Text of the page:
The month of September brings the season of new shows on the local television stations. One of the new dramas is “Code Black”. The premise of the show is to follow trauma and drama in an emergency room in Los Angeles that routinely becomes so busy overwhelming the ER’s capacity to treat patients, reaching a level of activity called “Code Black”. Kathi had always been an “ER” fan during the very successful run of 15 seasons ending in 2009. The promotional adds for “Code Black” looked like it was “ER” on steroids. So as the day for the airing of the first episode came Kathi and I decided we would be part of the original audience.
The previews of “Code Black” prepared me to offer aid to my ER- junkie wife . Over the years I have learned to anticipate a problem Kathi would probably have watching this show, she would forget to blink. Kathi gets so wrapped up in exciting shows, she frequently holds her eyes open for extended lengths of time and later suffers from dry eyes. This represents an intensity I have not encountered in others. I gathered up a bottle of eye drops and placed it next to Kathi’s TV-watching chair.
The show certainly furnished a great deal of action. We were hardly introduced to characters before the ER was overwhelmed reaching Code Black status. There was hardly time for the staff to reflect on their successes and failures. I never thought I’d say it, but the commercials were somewhat welcomed as a break for needed functions (of course I mean applying eye drops.) There is certainly an attraction for many of us for this excitement created by crisis even if the scenarios are imaginary.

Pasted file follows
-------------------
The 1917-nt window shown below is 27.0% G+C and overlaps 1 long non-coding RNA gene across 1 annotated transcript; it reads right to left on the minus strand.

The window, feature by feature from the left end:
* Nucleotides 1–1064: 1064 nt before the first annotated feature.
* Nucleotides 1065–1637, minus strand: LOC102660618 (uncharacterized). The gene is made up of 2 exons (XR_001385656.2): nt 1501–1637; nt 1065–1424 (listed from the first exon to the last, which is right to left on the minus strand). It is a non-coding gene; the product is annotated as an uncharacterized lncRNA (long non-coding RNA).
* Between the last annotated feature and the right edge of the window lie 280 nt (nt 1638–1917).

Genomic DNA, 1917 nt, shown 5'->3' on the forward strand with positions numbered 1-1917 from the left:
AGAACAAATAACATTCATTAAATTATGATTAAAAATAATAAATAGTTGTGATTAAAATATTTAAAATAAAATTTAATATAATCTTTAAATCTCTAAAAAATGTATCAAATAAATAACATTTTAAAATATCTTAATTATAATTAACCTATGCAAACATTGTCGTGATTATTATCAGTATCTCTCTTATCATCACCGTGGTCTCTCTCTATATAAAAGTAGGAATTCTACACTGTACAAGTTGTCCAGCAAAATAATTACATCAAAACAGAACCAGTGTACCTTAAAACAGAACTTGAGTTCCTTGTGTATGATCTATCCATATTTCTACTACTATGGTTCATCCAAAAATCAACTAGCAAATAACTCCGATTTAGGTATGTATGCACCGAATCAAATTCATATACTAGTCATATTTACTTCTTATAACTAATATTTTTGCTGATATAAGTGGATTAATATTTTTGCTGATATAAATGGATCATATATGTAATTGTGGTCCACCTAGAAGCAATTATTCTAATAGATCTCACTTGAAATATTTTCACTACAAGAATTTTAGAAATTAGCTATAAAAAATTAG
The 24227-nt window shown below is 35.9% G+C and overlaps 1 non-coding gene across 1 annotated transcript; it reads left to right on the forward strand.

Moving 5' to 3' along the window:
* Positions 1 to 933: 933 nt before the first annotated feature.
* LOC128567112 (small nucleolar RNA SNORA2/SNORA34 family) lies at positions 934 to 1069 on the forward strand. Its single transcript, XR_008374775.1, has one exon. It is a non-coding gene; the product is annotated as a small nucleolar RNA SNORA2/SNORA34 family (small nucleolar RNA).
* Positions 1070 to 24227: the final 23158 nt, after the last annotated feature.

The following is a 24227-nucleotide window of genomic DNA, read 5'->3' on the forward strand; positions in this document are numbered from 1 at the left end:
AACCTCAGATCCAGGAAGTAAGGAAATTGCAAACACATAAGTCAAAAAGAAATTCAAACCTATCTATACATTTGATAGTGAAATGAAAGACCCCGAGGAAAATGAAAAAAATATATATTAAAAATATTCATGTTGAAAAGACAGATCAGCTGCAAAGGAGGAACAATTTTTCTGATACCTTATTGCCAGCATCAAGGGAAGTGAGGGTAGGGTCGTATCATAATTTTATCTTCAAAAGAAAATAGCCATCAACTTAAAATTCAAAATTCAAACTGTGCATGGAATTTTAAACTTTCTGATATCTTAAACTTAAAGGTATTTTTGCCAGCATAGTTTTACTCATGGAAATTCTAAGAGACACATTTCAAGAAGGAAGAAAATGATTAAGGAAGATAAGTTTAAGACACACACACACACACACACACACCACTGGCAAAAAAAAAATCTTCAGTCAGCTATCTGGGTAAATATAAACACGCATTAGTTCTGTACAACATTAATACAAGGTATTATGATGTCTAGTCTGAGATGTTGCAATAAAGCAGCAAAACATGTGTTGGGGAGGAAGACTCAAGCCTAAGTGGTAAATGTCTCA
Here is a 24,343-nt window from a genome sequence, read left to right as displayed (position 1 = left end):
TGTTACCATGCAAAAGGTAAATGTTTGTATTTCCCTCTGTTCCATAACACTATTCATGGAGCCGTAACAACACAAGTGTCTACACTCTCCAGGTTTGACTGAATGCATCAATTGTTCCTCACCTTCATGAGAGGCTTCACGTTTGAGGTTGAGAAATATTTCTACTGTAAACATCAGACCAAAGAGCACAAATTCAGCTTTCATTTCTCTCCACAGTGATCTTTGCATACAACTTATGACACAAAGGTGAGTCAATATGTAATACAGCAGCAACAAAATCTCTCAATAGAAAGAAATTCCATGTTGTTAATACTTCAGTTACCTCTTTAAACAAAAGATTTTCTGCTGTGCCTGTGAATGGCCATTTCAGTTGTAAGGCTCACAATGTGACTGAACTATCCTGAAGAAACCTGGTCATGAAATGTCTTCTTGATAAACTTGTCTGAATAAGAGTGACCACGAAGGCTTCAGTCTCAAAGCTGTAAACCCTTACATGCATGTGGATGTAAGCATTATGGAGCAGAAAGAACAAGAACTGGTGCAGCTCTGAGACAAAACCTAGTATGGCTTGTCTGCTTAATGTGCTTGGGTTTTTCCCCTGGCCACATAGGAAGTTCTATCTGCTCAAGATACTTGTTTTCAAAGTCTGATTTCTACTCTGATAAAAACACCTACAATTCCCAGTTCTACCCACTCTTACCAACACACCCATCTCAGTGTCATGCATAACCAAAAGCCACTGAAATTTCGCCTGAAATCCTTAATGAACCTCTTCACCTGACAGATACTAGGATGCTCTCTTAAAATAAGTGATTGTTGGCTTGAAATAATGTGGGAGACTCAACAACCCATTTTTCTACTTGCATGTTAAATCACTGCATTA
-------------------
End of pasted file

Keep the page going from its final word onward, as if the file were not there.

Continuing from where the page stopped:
If Yogi Berra were a veterinarian he would probably say veterinary medicine is 10% science, 85% cleaning up, and 50% pure terror. The terror is most frequently encountered in the midst of facing emergency situations. And yet those emergencies have been the part of the practice of veterinary medicine that Kathi and I enjoy, almost crave. These calls give us the opportunity to make a difference for animals and owners. Making a difference doesn’t always mean all results are positive, but may mean delivering peace of mind about difficult decisions. Making differences brings passion to the job for Kathi and me. And passion is what keeps us getting in the truck day after day.
Each animal, every client, all appointments are very important to Kathi and I. All are part of the mosaic that makes up veterinary practice for us. Our lives are the summation of all the parts. I’m glad our vocations bring us passion.